The author shares 5 ways employees can tune out the negativity at their workplace and stay motivated and optimistic through tough times


Pallavi Jha, Chairperson and Managing Director, Dale Carnegie Training India
Pallavi Jha, Chairperson and Managing Director, Dale Carnegie Training India

During the course of one’s career, it is natural to face certain unpleasant scenarios at the workplace. Things like work place politics or feelings of demoralisation can bring you down. It is at times like these that personal motivation plays a critical role. Staying enthused and optimistic about your work can help you endure certain hardships that might come your way, tune out the negativity and persevere through the tough times.

Below are five pointers to help you stay motivated at the workplace:

Manage your time wisely: The best thing you can do for yourself is to plan out your daily tasks in order to make optimal use of your time. This will provide you clarity as you go about your work and help you ensure that your deliverables are distributed in such a way that you aren’t overburdened at any given point of time. Often, because of poor time management, we’re faced with spill over of work that hasn’t been completed, leading to a vicious cycle of either staying back late to catch up with unfinished work, missing deadlines or taking work home – all of which can lead to feelings of demotivation or resentment. By managing your time prudently, you can prevent yourself from feeling overworked and overwhelmed. Figuring out an effective way to allocate your time to various activities will ensure higher levels of productivity at the workplace such that it won’t encroach upon your personal time, consequently leading to a healthy work life balance.

○ Set your own goals: Goal setting is another useful way to stay motivated at the workplace. This does not only refer to the larger organisational goals and revenue targets. By setting your own personal daily or weekly targets you will come to work each day with an objective mind and a plan to achieve it. Having a clear goal in mind will also help you stay focused and driven, resulting in successful outcomes. When you do well at your job, you will feel motivated to go in and give it your best once again.

○ Reward yourself: To keep yourself motivated, it is important to treat yourself for every little accomplishment – because you will have earned it! Make your job fun; the moment you begin to enjoy the work you do and feel a passion for doing good work you will wake up feeling motivated every single day. The mistake we often make is to look at our jobs as tedious, mandatory or boring. By rewarding yourself in little ways, you’re incentivizing yourself to shoot for the stars, achieve your goals and have something to look forward to.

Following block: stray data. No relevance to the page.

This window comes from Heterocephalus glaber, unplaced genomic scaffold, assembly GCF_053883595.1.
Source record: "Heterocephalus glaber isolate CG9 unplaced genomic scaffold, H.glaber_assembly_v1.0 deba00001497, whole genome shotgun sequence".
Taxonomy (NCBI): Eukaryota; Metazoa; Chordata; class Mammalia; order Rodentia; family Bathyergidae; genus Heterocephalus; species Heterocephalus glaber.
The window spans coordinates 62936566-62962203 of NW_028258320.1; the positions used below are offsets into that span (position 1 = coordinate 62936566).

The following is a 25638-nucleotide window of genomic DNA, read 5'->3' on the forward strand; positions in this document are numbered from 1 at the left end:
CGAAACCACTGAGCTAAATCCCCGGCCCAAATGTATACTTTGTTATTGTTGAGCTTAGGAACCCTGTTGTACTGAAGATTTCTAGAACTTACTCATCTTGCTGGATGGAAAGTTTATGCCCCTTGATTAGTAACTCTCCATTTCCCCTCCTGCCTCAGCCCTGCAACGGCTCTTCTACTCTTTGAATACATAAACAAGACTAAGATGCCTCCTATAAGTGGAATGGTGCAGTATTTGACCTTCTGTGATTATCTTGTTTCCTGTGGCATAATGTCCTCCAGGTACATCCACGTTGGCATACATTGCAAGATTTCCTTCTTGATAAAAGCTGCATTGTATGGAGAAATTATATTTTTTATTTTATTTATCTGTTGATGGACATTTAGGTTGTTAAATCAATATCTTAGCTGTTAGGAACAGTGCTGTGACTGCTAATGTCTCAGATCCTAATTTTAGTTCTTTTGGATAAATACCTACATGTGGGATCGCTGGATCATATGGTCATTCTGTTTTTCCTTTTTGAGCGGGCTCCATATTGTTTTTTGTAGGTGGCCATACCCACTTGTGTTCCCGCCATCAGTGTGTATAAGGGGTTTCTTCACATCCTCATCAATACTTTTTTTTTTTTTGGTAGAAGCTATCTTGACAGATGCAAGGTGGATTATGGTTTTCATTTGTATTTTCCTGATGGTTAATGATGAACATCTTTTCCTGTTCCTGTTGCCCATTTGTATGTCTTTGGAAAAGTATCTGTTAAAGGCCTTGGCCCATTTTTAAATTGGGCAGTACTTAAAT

○ Mingle with your colleagues: While it is important to conduct yourself with professionalism at the workplace, it is equally important to socialise with your peers. After all, they are the people you spend the majority of your time with every week. Creating a network of friends at work will generate a sense of community, making the work environment more friendly and welcoming.

○ Maintain a positive mind-set: Finally, consciously work toward having a positive outlook on life. This kind of mentality enables you to recognize and appreciate the little things we often overlook at times of stress and adversity. Positivity helps make you resilient in the face of hardship. It is almost a given that we all will face some challenges in our work life. It is how we handle them that determine our success. Letting a problem take a toll on you will definitely result in feelings of demotivation. However, if you stay positive, you will be able to take it in your stride, learn from the experience and realize your own strengths.

At the end of the day, if we do not take the initiative to motivate ourselves from within, no outside efforts will be effective. While organisations invest in comprehensive employee engagement programs to keep their employees engaged, it all boils down to individuals taking ownership of their own personal attitudes towards work.

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